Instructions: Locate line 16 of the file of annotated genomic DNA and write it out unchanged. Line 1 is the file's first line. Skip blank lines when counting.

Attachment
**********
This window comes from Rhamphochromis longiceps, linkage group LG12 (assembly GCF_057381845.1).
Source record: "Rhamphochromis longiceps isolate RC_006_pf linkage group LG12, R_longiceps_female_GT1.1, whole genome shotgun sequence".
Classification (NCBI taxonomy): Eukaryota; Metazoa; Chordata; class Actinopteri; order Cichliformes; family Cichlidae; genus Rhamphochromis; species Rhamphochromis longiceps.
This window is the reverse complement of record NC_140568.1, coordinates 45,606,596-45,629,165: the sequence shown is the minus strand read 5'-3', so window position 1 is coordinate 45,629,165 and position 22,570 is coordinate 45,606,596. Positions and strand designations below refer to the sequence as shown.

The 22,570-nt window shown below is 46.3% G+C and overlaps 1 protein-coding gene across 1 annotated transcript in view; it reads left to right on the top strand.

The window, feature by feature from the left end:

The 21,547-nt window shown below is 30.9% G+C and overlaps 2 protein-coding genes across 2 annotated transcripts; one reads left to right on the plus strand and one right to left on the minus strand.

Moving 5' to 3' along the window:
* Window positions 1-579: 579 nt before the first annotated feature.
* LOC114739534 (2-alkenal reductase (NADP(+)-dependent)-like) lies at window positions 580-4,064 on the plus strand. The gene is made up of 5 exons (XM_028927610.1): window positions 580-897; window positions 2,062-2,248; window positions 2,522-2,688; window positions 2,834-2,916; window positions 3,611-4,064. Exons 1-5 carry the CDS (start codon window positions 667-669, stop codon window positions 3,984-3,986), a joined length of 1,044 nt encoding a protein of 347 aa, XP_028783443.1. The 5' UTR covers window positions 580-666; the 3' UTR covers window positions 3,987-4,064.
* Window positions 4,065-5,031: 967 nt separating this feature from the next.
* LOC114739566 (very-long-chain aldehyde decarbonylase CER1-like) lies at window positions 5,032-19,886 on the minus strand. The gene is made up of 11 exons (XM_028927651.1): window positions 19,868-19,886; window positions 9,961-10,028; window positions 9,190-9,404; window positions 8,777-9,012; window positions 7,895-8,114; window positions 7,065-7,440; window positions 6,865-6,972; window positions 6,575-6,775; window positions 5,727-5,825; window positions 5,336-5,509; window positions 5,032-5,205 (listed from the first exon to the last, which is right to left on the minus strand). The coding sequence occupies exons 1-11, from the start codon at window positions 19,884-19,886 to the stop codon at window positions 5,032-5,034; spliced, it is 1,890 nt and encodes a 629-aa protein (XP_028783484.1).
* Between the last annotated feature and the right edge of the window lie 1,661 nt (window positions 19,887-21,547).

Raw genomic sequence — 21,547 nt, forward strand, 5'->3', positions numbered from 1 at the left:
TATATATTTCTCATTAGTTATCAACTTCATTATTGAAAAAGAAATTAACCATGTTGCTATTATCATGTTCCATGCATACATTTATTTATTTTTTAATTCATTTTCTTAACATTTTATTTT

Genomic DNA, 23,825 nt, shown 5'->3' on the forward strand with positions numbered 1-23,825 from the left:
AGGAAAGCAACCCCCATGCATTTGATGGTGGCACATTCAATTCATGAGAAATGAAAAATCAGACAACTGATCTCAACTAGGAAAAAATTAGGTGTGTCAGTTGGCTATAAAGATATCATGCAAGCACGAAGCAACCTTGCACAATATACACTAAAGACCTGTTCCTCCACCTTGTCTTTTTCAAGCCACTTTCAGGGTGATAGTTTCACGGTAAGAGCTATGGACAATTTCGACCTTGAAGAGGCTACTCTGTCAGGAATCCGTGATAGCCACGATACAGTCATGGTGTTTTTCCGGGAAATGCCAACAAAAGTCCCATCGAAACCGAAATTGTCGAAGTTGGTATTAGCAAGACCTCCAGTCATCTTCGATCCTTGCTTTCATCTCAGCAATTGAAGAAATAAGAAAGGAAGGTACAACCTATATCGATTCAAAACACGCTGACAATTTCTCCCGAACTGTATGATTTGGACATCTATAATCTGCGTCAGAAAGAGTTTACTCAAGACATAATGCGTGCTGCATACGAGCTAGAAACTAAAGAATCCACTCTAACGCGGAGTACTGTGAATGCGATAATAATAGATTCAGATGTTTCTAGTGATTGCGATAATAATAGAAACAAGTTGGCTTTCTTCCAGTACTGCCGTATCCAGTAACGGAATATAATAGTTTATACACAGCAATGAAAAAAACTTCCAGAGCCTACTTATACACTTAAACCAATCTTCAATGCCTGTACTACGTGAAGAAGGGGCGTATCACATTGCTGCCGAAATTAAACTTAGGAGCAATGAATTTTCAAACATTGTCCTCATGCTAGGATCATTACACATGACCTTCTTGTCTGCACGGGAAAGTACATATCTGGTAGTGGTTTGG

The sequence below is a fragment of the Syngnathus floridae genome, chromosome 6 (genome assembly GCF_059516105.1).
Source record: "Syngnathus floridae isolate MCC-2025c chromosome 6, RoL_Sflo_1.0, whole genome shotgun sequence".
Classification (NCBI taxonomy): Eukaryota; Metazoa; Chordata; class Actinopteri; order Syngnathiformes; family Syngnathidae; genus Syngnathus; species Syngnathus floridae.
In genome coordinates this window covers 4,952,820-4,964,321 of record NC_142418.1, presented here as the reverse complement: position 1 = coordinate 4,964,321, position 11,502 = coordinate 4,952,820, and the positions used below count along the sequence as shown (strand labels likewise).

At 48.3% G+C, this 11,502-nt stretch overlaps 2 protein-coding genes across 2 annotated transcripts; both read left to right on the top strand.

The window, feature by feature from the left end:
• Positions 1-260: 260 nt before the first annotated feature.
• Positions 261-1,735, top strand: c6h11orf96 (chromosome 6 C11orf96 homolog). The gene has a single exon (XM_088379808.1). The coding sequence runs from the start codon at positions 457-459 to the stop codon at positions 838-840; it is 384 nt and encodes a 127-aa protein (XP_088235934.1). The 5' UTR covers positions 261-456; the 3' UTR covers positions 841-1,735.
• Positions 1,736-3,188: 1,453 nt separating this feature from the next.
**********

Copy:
Genomic DNA, 23,825 nt, shown 5'->3' on the forward strand with positions numbered 1-23,825 from the left: